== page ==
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Once Upon a Mattress

Martha Stewart Living Television

What is your idea of the perfect bed? Do you want a mattress soft enough to cradle your body, or do you prefer firm support? Are you happy to cuddle up in a cozy full-size bed, or are you looking for a generous king-size? Whatever your particular needs, there is a bed that suits you perfectly. Today Martha is joined by Ted Marschke, owner of Beckley Bedding in New York City. He explains what to look for when buying a bed and offers tips on keeping your bed in top condition.

There are four key things to look for when choosing a mattress: size, comfort, support, and durability. The ideal size will depend, of course, on who will be sleeping in the bed; a mattress should measure at least six inches longer than the tallest person sleeping on it. Twin and full-size beds are 75 inches long, queens and kings are 80 inches. For taller people, a style called California king, measuring 84 inches long, is available. And don't forget to take space considerations into account when choosing a size.

Comfort is a highly subjective quality, so you really need to visit a showroom and actually lie on various beds to choose the best one for you. In general, people who sleep on their backs prefer firmer mattresses, while those who sleep on their stomachs or sides prefer softer ones. Since mattresses soften with age and wear, it's a good idea to buy one that's somewhat firmer than what you are used to. When looking at mattresses, you will see a range of thicknesses, from seven to 18 inches. Keep in mind that the thickest mattress isn't always the softest one, so again, test them and judge for yourself.

To gauge the support of a mattress, check for coil count. Look for a bed with at least 375 coils; the more coils, the better the bed will conform to your body. The coil wire should be thick -- number 13 or lower -- and should be "turned" at least five times in each coil. A tighter coil will provide good support and will also be more durable. Other visual clues for durability are straight seams; tight, uniform quilting; and good, sturdy handles on the sides.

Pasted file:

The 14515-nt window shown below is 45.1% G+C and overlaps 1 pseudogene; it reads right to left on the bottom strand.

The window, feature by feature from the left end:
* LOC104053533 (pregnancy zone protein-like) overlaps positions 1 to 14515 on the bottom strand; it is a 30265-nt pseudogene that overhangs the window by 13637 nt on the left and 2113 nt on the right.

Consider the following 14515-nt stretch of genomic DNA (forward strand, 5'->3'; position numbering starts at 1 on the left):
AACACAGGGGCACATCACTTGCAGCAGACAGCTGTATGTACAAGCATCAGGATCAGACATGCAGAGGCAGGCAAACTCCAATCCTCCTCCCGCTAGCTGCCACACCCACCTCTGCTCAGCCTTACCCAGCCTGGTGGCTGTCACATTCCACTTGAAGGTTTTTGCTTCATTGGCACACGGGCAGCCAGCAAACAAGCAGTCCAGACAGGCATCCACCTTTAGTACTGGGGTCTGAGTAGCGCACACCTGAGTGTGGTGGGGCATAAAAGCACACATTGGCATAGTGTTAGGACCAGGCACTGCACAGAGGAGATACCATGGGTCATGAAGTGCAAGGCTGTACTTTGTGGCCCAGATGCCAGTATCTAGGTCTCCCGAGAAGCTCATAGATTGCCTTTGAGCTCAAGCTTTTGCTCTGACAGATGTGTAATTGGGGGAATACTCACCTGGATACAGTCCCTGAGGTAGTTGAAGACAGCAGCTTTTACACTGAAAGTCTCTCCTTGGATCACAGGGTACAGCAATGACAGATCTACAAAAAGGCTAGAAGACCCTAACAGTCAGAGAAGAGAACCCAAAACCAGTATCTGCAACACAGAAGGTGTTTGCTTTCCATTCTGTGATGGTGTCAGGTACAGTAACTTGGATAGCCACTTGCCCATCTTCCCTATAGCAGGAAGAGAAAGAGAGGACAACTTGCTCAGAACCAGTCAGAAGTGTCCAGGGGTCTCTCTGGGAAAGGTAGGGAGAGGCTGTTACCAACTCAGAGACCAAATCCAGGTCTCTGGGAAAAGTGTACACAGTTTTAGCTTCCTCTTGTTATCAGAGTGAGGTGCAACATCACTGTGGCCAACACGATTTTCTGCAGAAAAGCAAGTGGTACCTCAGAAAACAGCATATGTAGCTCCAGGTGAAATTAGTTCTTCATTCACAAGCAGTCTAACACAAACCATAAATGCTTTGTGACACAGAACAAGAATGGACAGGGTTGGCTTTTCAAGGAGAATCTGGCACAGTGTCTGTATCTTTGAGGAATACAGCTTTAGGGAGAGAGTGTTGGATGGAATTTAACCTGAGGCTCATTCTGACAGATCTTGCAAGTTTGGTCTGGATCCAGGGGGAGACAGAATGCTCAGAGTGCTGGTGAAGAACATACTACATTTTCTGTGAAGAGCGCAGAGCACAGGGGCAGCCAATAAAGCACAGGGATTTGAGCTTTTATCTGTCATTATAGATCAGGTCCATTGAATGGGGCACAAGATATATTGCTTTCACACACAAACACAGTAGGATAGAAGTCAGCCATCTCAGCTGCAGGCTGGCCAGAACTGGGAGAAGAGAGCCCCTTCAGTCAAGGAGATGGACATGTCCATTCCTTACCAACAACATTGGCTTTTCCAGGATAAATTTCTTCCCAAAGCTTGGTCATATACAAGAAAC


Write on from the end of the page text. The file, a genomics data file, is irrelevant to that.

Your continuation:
In a good bed, the box spring is as important as the mattress. It acts as a shock absorber, provides support, and adds to the durability of the mattress. Check that your box spring is well constructed, both inside and out. If you opt for a bed frame without a box spring, it's important to be sure the frame itself provides adequate support for the bedding.

Once you've invested in a good bed, you'll want to take the best possible care of it. Always use a mattress pad, both for purposes of hygiene and to protect the mattress. There are many types of mattress pads available; many are thick and fluffy and make sleeping even more comfortable. To encourage even wear on your mattress, you should flip it regularly. With a big bed, this can seem like a daunting task, but Ted has a simple method: Working with one person on each long side of the bed, grab onto the handles and turn the mattress perpendicular to the box spring. Then slide the mattress partially off one side, bringing the end that was at the foot of the bed up, and let the other end fall to the floor so the mattress is standing on one end. Then simply let it fall back onto the bed, and turn it back into place, with the end that was the foot now at the head. Follow this simple technique every four to six weeks, and your mattress should last for years to come. Just remember: No jumping on the bed!

Resources

Beckley Bedding, Bronx, NY, 718-665-2218

Elizabeth Eakins Rugs, New York City

Ron Cacciola Antiques, Westport, CT

George Glazer Gallery, New York City

John Derian Company Inc., New York City

Sleepy's

Leonards New England

Garnet Hill, 800-622-6216

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